The forced annihilation of Yukos, one of Russia’s biggest and most successful companies, is a damaging sign of how far the Kremlin is willing to bend the law to its own ends.

Last month Russia’s president, Vladimir Putin, said that the authorities had no interest in seeing Yukos, one of the country’s biggest oil firms, go bankrupt. Investors, scared by the Russian authorities’ relentless pursuit of Yukos and of its imprisoned former boss, Mikhail Khodorkovsky, breathed a sigh of relief.

But the past week’s news has made them wonder whether to trust the president’s words. On Tuesday June 29th, a court overturned Yukos’s appeal against a $3.44 billion claim for back taxes for the year 2000. Though Russian bailiffs can allow up to five days for complying with a court order, they turned up just two days later at the company’s offices to begin enforcing it.

And just a couple of hours after they left, the tax ministry announced that it will go to court with a new and almost equally huge tax claim for 2001. A further raid took place at the weekend, when company officers managed to dissuade prosecutors from removing computer servers that control Yukos’s oil production.

The company’s domestic troubles triggered alarm among its foreign creditors and shareholders. On Friday, a group of western creditor banks told Yukos that they consider it to be technically in default on a $1 billion loan. The banks have to do this before launching any court action to recover the sum owed.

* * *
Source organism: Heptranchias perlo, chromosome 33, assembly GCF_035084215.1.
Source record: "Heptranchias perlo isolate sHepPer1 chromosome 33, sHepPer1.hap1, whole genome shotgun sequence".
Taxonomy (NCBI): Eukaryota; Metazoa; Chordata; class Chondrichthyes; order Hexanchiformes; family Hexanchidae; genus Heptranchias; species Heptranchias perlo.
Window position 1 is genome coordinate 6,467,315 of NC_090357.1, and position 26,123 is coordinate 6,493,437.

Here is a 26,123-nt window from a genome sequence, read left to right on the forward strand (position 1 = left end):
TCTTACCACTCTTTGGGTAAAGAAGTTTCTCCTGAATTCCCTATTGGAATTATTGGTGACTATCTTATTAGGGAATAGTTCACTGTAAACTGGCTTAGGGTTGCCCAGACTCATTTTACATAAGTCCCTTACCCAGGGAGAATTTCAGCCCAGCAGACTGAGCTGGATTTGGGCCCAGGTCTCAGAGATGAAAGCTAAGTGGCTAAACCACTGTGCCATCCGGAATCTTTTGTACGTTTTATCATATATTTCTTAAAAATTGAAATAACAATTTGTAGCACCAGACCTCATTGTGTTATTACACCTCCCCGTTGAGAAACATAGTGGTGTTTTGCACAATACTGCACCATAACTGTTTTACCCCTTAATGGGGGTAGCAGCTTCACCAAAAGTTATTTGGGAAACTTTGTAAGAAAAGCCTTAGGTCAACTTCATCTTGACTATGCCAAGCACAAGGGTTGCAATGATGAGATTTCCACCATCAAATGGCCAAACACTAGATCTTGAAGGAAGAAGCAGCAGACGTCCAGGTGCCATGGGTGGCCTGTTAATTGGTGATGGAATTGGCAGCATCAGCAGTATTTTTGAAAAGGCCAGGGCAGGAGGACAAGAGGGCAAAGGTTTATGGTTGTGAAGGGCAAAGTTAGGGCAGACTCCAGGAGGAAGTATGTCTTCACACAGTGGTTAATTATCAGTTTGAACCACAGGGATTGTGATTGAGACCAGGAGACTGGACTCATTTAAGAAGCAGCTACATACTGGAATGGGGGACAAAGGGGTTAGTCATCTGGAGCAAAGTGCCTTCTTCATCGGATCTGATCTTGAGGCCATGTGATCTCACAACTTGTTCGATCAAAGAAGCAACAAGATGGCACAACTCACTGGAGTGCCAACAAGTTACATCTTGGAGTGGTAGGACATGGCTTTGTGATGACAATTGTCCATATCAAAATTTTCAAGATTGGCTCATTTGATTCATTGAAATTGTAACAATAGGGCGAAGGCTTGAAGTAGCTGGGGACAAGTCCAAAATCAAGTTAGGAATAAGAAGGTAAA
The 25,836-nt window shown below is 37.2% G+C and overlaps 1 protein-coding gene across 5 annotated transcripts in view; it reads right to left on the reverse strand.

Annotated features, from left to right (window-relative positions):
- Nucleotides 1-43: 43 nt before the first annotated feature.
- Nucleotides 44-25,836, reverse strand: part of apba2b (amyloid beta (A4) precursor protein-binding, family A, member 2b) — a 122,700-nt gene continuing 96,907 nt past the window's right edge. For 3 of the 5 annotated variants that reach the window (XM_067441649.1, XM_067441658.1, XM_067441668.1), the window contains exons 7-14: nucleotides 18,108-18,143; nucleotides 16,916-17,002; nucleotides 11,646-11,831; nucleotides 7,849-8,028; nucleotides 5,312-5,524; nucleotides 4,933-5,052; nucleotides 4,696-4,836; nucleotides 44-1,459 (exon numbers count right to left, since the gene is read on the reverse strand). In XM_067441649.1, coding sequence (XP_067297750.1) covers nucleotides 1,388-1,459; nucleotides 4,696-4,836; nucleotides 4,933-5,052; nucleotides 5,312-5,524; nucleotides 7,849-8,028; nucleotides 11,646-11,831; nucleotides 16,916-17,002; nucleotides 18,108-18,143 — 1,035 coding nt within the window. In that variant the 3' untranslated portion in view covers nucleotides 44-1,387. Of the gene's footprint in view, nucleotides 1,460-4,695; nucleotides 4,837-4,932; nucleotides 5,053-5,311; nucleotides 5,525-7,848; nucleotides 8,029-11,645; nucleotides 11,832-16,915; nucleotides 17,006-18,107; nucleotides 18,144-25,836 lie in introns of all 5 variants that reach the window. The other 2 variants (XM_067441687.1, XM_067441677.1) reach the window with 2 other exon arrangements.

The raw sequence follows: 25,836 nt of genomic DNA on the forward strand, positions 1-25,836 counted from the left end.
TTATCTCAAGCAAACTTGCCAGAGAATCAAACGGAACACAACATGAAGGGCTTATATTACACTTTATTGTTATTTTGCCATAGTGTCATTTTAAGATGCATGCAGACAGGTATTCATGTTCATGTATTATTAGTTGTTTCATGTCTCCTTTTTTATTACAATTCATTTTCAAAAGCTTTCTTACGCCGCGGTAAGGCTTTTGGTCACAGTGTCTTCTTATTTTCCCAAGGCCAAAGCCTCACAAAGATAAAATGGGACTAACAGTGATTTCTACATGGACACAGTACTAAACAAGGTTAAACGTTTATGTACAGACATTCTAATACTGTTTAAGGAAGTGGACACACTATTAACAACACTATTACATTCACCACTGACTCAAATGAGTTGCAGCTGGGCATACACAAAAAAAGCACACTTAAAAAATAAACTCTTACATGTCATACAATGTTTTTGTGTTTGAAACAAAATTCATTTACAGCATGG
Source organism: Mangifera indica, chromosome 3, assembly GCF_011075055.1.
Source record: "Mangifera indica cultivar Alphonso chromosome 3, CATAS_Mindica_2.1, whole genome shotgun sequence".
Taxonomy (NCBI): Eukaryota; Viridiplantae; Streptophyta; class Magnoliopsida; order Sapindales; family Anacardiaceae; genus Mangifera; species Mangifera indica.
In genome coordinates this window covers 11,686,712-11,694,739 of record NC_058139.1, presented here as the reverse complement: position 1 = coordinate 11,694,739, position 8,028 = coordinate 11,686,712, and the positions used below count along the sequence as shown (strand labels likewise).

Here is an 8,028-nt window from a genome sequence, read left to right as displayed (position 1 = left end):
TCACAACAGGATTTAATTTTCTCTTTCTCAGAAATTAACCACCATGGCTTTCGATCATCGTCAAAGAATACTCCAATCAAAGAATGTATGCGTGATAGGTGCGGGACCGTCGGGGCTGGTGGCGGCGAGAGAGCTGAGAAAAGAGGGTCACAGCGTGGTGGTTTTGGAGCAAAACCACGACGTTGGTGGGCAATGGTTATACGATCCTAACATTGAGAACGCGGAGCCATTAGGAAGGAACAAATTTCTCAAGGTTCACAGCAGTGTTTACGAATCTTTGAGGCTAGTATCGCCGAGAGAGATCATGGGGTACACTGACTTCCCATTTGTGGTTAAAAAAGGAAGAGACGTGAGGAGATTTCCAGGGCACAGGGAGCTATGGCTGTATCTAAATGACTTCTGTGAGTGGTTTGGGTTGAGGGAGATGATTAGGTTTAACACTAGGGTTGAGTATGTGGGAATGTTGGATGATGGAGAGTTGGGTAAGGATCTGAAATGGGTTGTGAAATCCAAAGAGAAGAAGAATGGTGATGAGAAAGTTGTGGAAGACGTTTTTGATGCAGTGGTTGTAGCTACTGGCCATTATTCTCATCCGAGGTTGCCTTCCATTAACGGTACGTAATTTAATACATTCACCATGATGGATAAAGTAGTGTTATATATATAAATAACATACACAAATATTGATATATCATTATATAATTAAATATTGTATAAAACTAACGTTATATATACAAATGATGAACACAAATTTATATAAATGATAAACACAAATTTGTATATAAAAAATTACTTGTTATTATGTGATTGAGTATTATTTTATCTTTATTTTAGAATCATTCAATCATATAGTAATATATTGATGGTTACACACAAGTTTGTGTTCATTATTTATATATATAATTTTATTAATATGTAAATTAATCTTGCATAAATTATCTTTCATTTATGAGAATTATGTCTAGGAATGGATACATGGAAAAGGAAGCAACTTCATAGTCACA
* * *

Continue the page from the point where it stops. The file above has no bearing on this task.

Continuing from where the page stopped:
However, they are understood not to be trying to force Yukos to repay the loan immediately, as that could force the group into insolvency, thus jeopardising the loan. Also on Friday, Roxwell Holdings, a Bahamas-based investment company, launched a lawsuit against Yukos, its main shareholders (including Mr Khodorkovsky) and auditors, in New York, alleging that the defendants had misled investors by understating the taxes owed.

The forced annihilation of one of Russia’s biggest and most successful companies would be seen as a damaging sign of how far the Kremlin is willing to bend the law to its own ends: whatever Mr Khodorkovsky’s guilt or innocence, it is widely believed that his troubles mainly result from his having used his economic and political clout to obstruct the government’s economic plans.

The confusion about what is really going on, and what are the authorities’ ultimate objectives, is only adding to the stockmarket’s panic. Even if, contrary to Mr Putin’s assurances, the plan is indeed to wipe out Yukos, it seems unlikely to happen quickly—despite warnings on Friday by Viktor Gerashchenko, the former central-bank chief who recently became the firm’s chairman, that it might have to cut production within days.

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